It takes a great deal
of individuality on the part of any
artist - more so than mere virtuosity
and musicianship; the bottom-line requirements
of any good concert or CD! - to stand
out in the crowd in such music as this.
Patrick Gallois is just such an artist.
Far from being a no-name Naxos ‘starter’,
he is already a distinguished and oft-recorded
player. Individuality is everywhere
the hallmark of these hugely enjoyable
Gallois obviously knows
this repertory inside out, but there
is a spontaneity and freshness in this
music-making, which is as far from routine
as can possibly be imagined! One sits
up, takes notice and anticipates the
rest of the programme with nothing but
pleasure. Right from the start, the
orchestral accompaniments are alive
with detail. All manner of inner parts
and bass voices - not just the prominent
melodic lines - are carefully shaped
and articulated. And high-points of
phrases and paragraphs are forever being
marked out with some subtle dynamic
gradation or tempo adjustment.
The flute playing is
beautifully polished. But you’d expect
that. What you don’t expect are
the countless flourishes, cheeky ornaments,
and mischievous fillings-out of simple
lines. Nowhere is this more entertaining
than the trill which marks his first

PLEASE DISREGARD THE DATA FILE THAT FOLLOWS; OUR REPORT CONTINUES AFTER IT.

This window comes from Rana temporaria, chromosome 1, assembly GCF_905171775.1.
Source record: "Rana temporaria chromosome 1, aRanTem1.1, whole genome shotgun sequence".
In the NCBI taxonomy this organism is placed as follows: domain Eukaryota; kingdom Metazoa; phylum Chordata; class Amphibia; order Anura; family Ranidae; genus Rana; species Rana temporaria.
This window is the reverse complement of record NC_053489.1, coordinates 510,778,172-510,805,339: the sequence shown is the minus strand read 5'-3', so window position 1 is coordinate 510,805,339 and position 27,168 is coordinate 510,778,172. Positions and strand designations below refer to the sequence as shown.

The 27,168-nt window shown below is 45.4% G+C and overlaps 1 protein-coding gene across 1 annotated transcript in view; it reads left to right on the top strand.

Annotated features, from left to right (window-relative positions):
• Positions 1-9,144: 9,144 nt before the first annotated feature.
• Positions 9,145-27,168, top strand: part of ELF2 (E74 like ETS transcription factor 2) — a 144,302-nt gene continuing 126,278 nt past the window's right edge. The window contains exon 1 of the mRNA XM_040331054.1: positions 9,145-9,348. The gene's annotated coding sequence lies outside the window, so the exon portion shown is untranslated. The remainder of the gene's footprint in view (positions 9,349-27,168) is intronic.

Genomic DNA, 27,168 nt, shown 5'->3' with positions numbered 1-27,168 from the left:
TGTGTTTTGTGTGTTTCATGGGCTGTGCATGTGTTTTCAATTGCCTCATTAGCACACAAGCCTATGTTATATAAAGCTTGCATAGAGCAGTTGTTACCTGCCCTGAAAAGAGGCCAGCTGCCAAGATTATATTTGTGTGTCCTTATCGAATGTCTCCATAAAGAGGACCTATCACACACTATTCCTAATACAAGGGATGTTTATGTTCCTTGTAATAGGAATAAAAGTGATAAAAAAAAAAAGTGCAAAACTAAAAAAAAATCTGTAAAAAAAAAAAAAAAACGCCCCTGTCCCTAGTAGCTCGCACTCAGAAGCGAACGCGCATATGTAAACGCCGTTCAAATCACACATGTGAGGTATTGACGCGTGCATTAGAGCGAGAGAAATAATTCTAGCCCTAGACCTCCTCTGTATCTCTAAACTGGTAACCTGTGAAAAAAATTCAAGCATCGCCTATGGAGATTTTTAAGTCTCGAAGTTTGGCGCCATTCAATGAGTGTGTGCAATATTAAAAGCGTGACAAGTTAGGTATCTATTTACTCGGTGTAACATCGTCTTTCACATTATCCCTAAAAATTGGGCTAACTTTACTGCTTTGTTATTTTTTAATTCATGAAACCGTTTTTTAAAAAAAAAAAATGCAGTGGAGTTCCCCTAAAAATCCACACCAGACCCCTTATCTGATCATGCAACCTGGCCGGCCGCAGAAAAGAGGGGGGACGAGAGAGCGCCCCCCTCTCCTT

entry on the disc, during which marcato
grace-notes accumulate and accelerate,
inducing an amused smile on every hearing.
In the returns of the rondo theme in
each of the three last movements, Gallois
plays teasingly with our expectations!
And his appoggiaturas are particularly
diverting - so often much shorter, or
much longer than you normally hear,
and yet always harmonically and stylistically
Here and there (for
example, in the little cadenza he inserts
in the slow movement of K299 - the one
Salieri was so moved by in Amadeus)
Gallois even ‘warms’ a long note by
revolving around it a microtone above
and below. Outrageous? Well, may be.
Eccentric, yes: naughty, perhaps! But
in music so full of good humour as this
- and music written by a composer who,
elsewhere, wrote in different colours
of ink for sheer enjoyment! - it would
take a real pedant or scrooge to object.
Gallois really does blow away the cobwebs!
For the record, his
harpist colleague and the ever-expert
Swedish Chamber Orchestra are equal
to his every request. And the recording
- especially in this arresting SACD
- has admirable depth and ambience,
allowing us to experience everything
from the very best seat in the concert
This is the commonest
(and the most obvious) coupling of Mozart’s
orchestral music featuring solo flute.
But I wonder why it is so sequenced,
with the second concerto (the one Mozart
cobbled together from the pre-existing
Concerto in C major) first, and the
one genuine solo Flute Concerto last.
It matters not. What does matter
is the engaging sense of fun there is
in these refreshingly different performances.
A case for buying it, whether or not
you’ve already got these pieces on your
Peter J Lawson